Weekend Roundup

In the 1920s, archaeologists had the chance to study remains underneath Al Aqsa Mosque. The findings of a Jewish mikveh, Byzantine mosaic, and other pre-Islamic items were not made public until recently. Nadav Shragai describes their importance and connects them with the discoveries made in the Temple Mount Sifting Project.

Shragai mentions in that same article that rebar and other construction material is now laying on the Foundation Stone, the holy rock inside the Dome of the Rock. Leen Ritmeyer has photos.

“The Palestine Archaeological Databank and Information System is now accessible openly without registration.”

The Tel Burna team has aerial photos showing the great progress they have made.

“The Church of the Nativity in Bethlehem on Friday became the first World Heritage Site to be listed under the name of Palestine.” (JPost)

Four caves in Mount Carmel with early evidence of human occupation were also designated as a World Heritage site.

The ESV Concise Bible Atlas is now available. The 64-page paperback sells for $10, and both size and price may be attractive to the weak and the poor. (See here for my comments on its big brother.)

John Monson is interviewed this week on the Book and the Spade, with attention given to his upcoming participation in the Khirbet Qeiyafa excavation and the shrines discovered there.

The widening of Highway 1 will slow down traffic from Tel Aviv to Jerusalem for many years.

Matti Friedman retells the story of the discovery of the Cave of the Treasure, a cache of more than 400 copper objects more than 5,000 years old.

“An ancient Phoenician port in Beirut dating back to at least
500 B.C. was destroyed Tuesday,” said archaeologists. There’s no port there, according to the
Archaeological Assessment Report.

The Day of Archaeology 2012 was yesterday, but posts will continue to be added for another week.

HT: Charles E. Jones, Jack Sasson

Fortifications, silos, and architecture from the 9th-8th centuries at Tel Burna

New Exhibit: Dead Sea Scrolls & the Bible

On Monday, the “Dead Sea Scrolls & the Bible” exhibit opens at Southwestern Baptist Theological Seminary in Fort Worth. I confess having a jaundiced view towards such American exhibits because they typically charge a high price for a glimpse at a handful of scraps of ancient writing. This display appears to be different, offering a wealth of materials as well as 22 manuscript fragments. This week’s article in the Baptist Press convinced me to plan to spend a day at the exhibit. Some excerpts:

Southwestern Baptist Theological Seminary hopes to … give more people than ever a chance to see manuscripts that reveal the faithful transmission of the biblical texts over thousands of years through its Dead Sea Scrolls & the Bible exhibition, which will run from July 2012 to January 2013….
Weston Fields, guest curator for the Dead Sea Scrolls & the Bible exhibition and executive director of the Dead Sea Scrolls Foundation, said that while the ancient scroll fragments do not “prove” the Bible is true, they prove, more or less, that the Bible Christians use today, including 66 books from Genesis to Revelation, is the Bible God intended Christians to have, even thousands of years after He first inspired its writing….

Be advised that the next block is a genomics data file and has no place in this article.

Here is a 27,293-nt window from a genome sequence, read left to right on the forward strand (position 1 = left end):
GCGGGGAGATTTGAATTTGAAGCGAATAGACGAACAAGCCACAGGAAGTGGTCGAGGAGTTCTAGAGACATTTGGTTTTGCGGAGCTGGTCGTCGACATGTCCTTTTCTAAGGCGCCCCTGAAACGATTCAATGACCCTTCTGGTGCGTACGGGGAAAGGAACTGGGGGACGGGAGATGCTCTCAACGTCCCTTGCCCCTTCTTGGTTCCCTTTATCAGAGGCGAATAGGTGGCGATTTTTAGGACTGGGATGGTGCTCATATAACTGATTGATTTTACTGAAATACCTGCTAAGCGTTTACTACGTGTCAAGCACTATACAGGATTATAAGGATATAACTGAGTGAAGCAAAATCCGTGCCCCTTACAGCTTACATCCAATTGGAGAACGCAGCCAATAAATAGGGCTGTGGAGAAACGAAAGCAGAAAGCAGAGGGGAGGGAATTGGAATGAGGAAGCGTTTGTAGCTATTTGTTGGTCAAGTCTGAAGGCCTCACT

Owning more Dead Sea Scroll fragments than any institution of higher education in North America, Southwestern plans to showcase seven of its fragments together with others on loan from the Kando family of Bethlehem, Hebrew University, and the Department of Antiquities of Jordan, for a total of 22 manuscript fragments in the exhibit.
The exhibit also will contain archaeological artifacts, early copies of Scripture, and equipment used in excavations, including the Jeselsohn Dead Sea Stone, or “Gabriel’s Vision”; the first published Greek New Testament; a page of the Gutenberg Bible; the Luther Bible; New Testament papyri; and tools from the excavation of Qumran, as well as a nearly 16-foot-long display of a portion of the St. John’s Bible.
McCoy said the exhibition will offer a child-friendly component as well, where young visitors can experience the archaeological aspects of the Dead Sea Scrolls and learn about them alongside their parents, both through kiosks placed throughout the exhibit and through a simulated dig site located outside the exhibit hall.
At the dig site, visitors will have the chance to excavate and dig for ancient artifacts. A child may then take home a shard discovered in his digging.

And a bullet list, for those who prefer the short version:

In The Exhibit:
— Murals of Dead Sea region
— Artifacts such as coins, pottery and sandals
— Replica Wailing Wall
— Authentic Bedouin tent
— Tent from Qumran dig site
— Scroll stylus and ink well
— Replica of Cave 4
— Dead Sea Scroll fragments and other manuscripts
— Dead Sea Scrolls film
— iScroll kiosks
— Portion of St. John’s Bible
— Early Bibles and texts
— Gift shop
— Interactive dig site

The story includes two free high-resolution photos. The official website is here. A few weeks ago I noted the excellent lecture series. In 2010 Southwestern purchased some of the Dead Sea Scroll fragments that will be on display.

Qumran Cave 4 from 4b, tb051106117
Cave 4 at Qumran (from the other side)
-buy this photo and 1,547 others for $40-

Leeches Invade Sea of Galilee

From Haaretz:

Leeches have invaded Lake Kinneret’s [the Sea of Galilee’s] shores – for the second time in seven years.